Venous thromboembolism (VTE) is a common disorder that is difficult to diagnose clinically but carries significant morbidity and mortality if untreated. Additionally, although demonstrated to be of benefit in cases of proven deep vein thrombosis (DVT) and pulmonary embolism (PE), anticoagulation therapy is not without risk. Because the clinical exam is known to be unreliable for the detection of both DVT and PE, many imaging modalities have been used in the diagnostic imaging algorithm for the detection of VTE, including chest radiography, ventilation/perfusion (V/Q) scintigraphy, pulmonary angiography, and recently, spiral computed tomography (CT) and magnetic resonance imaging (MRI). Chest radiographic findings in acute PE include focal oligemia, vascular enlargement, atelectasis, pleural effusions, and air space opacities representing pulmonary hemorrhage or infarction. The chest radiograph can occasionally be suggestive of PE but is more often nonspecifically abnormal. The main use of the chest radiograph in the evaluation of suspected PE is to exclude entities that may simulate PE and to assist in the interpretation of V/Q scintigraphy. Lower extremity venous compression ultrasonography (CU) is both sensitive and specific for the diagnosis of femoropopliteal DVT, and the value of negative CU results has been established in outcomes studies. However, the reliability of CU for the detection of isolated calf vein thrombosis is not well established, and the clinical significance of such thrombi is debatable. Additional methods such as color and spectral Doppler analysis are also useful in the diagnostic evaluation of DVT but are best considered as adjuncts to the conventional CU examination rather than as primary diagnostic modalities themselves. Compression ultrasonography and Doppler techniques are useful in the evaluation of suspected upper extremity DVT; spectral Doppler waveform analysis is particularly useful to assess for the patency of veins that cannot be directly visualized and compressed with conventional gray-scale sonography. V/Q scintigraphy has been the initial modality obtained in patients suspected of PE for a number of years. Although many studies have investigated the role of V/Q scintigraphy in the evaluation of VTE, the Prospective Investigation of Pulmonary Embolism Diagnosis (PIOPED) study has provided the most useful information regarding the utility of V/Q scintigraphy in this setting. A high probability scan interpretation is sufficient justification to institute anticoagulation, and a normal perfusion scan effectively excludes the diagnosis of PE. A normal/near normal scan interpretation also carries a sufficiently low prevalence of angiographically proven PE to withhold anticoagulation. Although the prevalence of PE in the setting of low probability scan interpretations is low and several outcomes studies have demonstrated a benign course in untreated patients with low probability scan results, patients with inadequate cardiopulmonary reserve do not necessarily have good outcomes. Such patients deserve more aggressive evaluation. Patients with intermediate probability scan results have a 20% to 40% prevalence of angiographically proven PE and thus require further investigation. The radionuclide investigation of DVT includes such techniques as radionuclide venography and thrombus-avid scintigraphy. Although these methods have not been as thoroughly evaluated as CU, studies thus far have indicated encouraging results, and further investigations are warranted. Pulmonary angiography has been the gold standard for the diagnosis of PE for decades. Studies have indicated that angiography has probably been underutilized by referring physicians for the evaluation of suspected PE, likely because of the perception of significant morbidity and mortality associated with the procedure. However, recent investigations have demonstrated that advances in catheter and wire design as well as low-osmolar, non-ionic contrast material and recognition of the danger of non-selective contrast injection in the setting of elevated pulmonary arterial pressures have significantly improved the safety of pulmonary angiography. Thus the morbidity and mortality of untreated PE or inappropriate anticoagulation in the absence of PE likely outweigh the risks of this procedure. Spiral CT has recently been shown to be an effective tool for the diagnosis of acute and chronic PE. Spiral CT is diagnostic for PE in the central pulmonary vessels, and sensitivity and specificity are high in the proximal vasculature. However, the sensitivity of CT is diminished when subsegmental vessels are considered. The clinical significance of subsegmental emboli is uncertain, and some investigators feel that such emboli are likely insignificant in patients with adequate cardiopulmonary reserve. Outcomes investigations with CT will be required to firmly establish the value of a negative CT interpretation. The utility of MRI in the evaluation of suspected PE has also been investigated. A limited number of studies have indicated sensitivities and specificities similar to CT. However, the technical considerations involved in MR imaging of the pulmonary vasculature will likely limit this modality to situations in which CT and scintigraphy are not feasible or available. Although no imaging modality is ideal for the evaluation of suspected VTE, an algorithm for the ordered approach to patients suspected of this disorder is presented. Patients with symptoms of unilateral DVT or patients with bilateral lower extremity symptoms but with risk factors for DVT should be examined with CU supplemented with color and spectral Doppler imaging as needed. Otherwise-healthy outpatients and patients with normal chest radiographs may be first evaluated with scintigraphy. Nondiagnostic scans may be further investigated with CU if symptoms of DVT are present; in the absence of DVT symptoms, spiral CT may be chosen. In patients with symptoms of DVT but a negative CU examination, CT may be obtained: For patients without symptoms of DVT but a negative spiral CT, a negative CU examination would provide further reassurance that the patient will do well without treatment. In patients with abnormal chest radiographs or in hospitalized patients, V/Q scans would likely be nondiagnostic and thus spiral CT may be chosen as the initial modality to evaluate such patients for potential VTE. Pulmonary angiography may be reserved for patients with inadequate cardiopulmonary reserve and non-diagnostic scintigraphy and negative spiral CT and CU examinations.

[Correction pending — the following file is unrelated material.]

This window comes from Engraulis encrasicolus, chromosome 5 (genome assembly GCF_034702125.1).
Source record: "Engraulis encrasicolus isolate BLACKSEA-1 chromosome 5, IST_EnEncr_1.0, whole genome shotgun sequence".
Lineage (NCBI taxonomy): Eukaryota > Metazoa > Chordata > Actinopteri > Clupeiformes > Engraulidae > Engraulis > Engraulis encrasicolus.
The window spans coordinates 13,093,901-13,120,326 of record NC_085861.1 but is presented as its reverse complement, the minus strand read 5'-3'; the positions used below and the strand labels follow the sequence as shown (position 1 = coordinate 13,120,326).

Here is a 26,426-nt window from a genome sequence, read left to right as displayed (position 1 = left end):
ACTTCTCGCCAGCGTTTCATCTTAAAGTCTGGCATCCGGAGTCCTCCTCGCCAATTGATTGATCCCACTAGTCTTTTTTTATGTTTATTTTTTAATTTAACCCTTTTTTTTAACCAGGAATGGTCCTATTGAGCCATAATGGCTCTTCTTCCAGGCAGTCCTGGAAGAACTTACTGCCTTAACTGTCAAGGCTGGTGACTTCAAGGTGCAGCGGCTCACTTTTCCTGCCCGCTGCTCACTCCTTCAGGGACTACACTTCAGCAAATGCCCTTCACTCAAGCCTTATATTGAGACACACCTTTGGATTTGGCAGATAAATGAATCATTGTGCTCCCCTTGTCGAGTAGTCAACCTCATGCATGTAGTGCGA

ASJC Scopus subject areas
- Radiology Nuclear Medicine and imaging